Wednesday, May 21, 2014

Donnie Thompson will be here THIS SATURDAY for a Power Lifting and Mobility Seminar. This is a hands on workshop that is intended for all levels. Anyone new or old to the world of mobility and powerlifting should attend! Get some awesome info from a world record holder! Register in MindBody under the “Seminars” Tab.
Snatch balance
10 Alt DB Hang Snatches
10 Air Squats


Snatch Balance
3 Pwr Snatch 75/55


Why going RX is preventing you from going RX

by CTP (CF Faction)


Have you ever decided not to post your score after a workout because you had to scale or modify the movements?  Did you feel that due to the scaling you didn’t do the “real” workout?  Are you ready to start posting RX times on the board?  If you answered yes, then this article is for you.

As Prescribed

If you’ve made it here and are still unaware as to what “RX,” even stands for, look no further than the heading above.  Some of the athletes at Faction make going RX look like a piece of cake, and some even scale up, making it more difficult than what was prescribed.

Are they doing something you’re not?  Nope, they’ve just accumulated enough strength and skill work over time to be able to handle RX workouts.

If you’d like to start going RX on your WOD’s then you need to:


  1. Get stronger
  2. Practice your skills
  3. Stop going RX


You can, and will go RX and heres how…

Stop “Saving it for the WOD”

The stronger you are the easier the WOD will be.  Lets look at the popular CrossFit workout “Fran” for example.  Fran is 21-15-9 of Thrusters and Pullups at 95# for men, and 65# for women.  If you can front squat 225# for 5 reps, then doing 95# for 45 reps is going to feel much easier.  

All too often I’ll hear an athlete say they don’t want to lift heavy on the Strength/Skill side so they will be fresh for the WOD.  This idea actually does seem pretty intuitive at first, however it is not going to dramatically hurt your WOD, if at all, and will only slow down your overall progress and ability to go RX.

While you most certainly can and will get stronger doing the WOD, that is not the goal.  The primary role of our WOD’s are metabolic conditioning.  The time and place to increase strength is on the Strength/Skill side.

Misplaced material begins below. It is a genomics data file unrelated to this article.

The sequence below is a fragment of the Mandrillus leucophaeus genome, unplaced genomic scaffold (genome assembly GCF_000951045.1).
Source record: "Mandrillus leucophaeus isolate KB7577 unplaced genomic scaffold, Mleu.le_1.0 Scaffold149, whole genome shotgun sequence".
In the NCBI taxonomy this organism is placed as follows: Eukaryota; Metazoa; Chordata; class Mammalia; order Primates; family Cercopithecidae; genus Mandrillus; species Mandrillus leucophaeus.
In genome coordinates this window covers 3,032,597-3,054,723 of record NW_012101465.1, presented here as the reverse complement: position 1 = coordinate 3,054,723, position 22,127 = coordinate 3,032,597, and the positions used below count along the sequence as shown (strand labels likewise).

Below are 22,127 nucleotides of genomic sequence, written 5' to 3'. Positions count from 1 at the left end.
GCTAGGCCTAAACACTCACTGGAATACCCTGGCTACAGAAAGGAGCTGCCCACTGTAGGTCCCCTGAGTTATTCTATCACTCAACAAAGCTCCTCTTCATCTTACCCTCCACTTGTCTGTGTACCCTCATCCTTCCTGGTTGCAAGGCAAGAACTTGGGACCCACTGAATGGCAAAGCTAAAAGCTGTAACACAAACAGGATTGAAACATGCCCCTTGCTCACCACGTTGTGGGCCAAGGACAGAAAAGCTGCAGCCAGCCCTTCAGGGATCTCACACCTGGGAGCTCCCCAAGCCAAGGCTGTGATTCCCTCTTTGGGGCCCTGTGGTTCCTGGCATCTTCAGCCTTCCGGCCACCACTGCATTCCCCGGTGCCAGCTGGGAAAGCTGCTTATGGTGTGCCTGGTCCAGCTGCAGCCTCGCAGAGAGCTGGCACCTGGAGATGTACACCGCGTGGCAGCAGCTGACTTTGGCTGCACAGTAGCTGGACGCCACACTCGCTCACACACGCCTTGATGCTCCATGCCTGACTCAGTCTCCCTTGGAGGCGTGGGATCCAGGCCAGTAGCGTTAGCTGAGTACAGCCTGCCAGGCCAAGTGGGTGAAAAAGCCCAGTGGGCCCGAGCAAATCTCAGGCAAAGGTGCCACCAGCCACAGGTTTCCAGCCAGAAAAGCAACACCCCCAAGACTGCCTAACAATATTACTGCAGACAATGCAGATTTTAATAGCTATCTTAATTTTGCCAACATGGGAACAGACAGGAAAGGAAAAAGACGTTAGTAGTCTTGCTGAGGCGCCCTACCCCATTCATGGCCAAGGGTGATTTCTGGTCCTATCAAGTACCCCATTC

You’ll never get the strength you want if you don’t lift heavy.  If we are front squatting for a 5RM and you never get to a weight where the 4th and 5th rep were a grind then you aren’t lifting heavy.  Every time you fail to lift heavy, you leave a lot of progress on the table.

We have a limited amount of time for strength work, sometimes getting to a heavy weight can be tough.  If you don’t keep track of your PR’s, then you will struggle to use your time efficiently.  If you know going into a workout that the last time you performed a 5RM front squat you hit #225, then you can make smarter jumps in weight in order to hit a new PR, instead of just lifting until it “feels heavy,” which can be very time consuming.

Work on Your Goats


Sometimes your inability to perform a workout as RX has nothing to do with the weight prescribed but the movement itself.  You’ll always scale handstand pushups if you never practice just getting into a handstand.  Maybe doing them makes you nervous, or you just struggle with them, and therefore they aren’t much fun… whatever the case, if going RX is something you really want then tackling these “goats” should be a priority.

A “goat” is an exercise or movement you dislike doing, or are weak at.  A great time to work on your goats are over the weekends during open gym hours. 

Quit Going RX

And last but not least, going RX when you’re not ready to go RX is only hurting you.  Sometimes I wish there wasn’t even such thing as “RX”, as it can be the cause of many of headaches while coaching.

The Good

Having an “RX” keeps a lot of athletes motivated.  It gives you something to strive for, something to accomplish, and satisfaction when completed knowing you performed the workout exactly as it was intended to be.

The Bad

It makes some athletes feel like they aren’t getting a good workout when scaled.  This is far from the truth.  With the exception of a few genetic freaks, everyone in this gym scaled at one point, it’s how we get better.  

The Ugly

It can have the inverse effect and be a motivation killer.  If you are a guy and can’t perform the WOD using the prescribed women’s weight it can surely mess with your ego.

What To Do About It

It’s easy to fall into the “RX trap”.  That feeling that you need to do it RX or you’re not really working out, or you that you shouldn’t be proud of yourself.

The fact of the matter is that regardless of what the RX is, you should pick weights and scale in such a way that it challenges YOU.  Everyone is different, and are at different points in their fitness journey.

Priority number one should be safety (your technique).  If you can’t perform a movement/or certain amount weight with good technique then you should scale.  Seriously!  Priority number two is consistency.  Can you maintain good technique for multiple reps?  If not you may need to scale.  And finally intensity.  If you find yourself continually putting down the weight or stopping then you should be scaling.  Pick a weight and modification that allows you to stay moving.  Your conditioning will greatly improve this way.

Going RX with bad form is only a quick road to injury and no progress, and stopping after every other rep is really counter productive to the entire purpose of metabolic conditioning, don’t be “that guy”.

As I mentioned earlier we get stronger on the Strength/Skill side, and we do our conditioning during the WOD, so don’t look at scaling during the WOD as a missed opportunity to get stronger.
By focusing on lifting heavy every chance you get, working on your goats, and scaling appropriately going RX is most certainly in your future!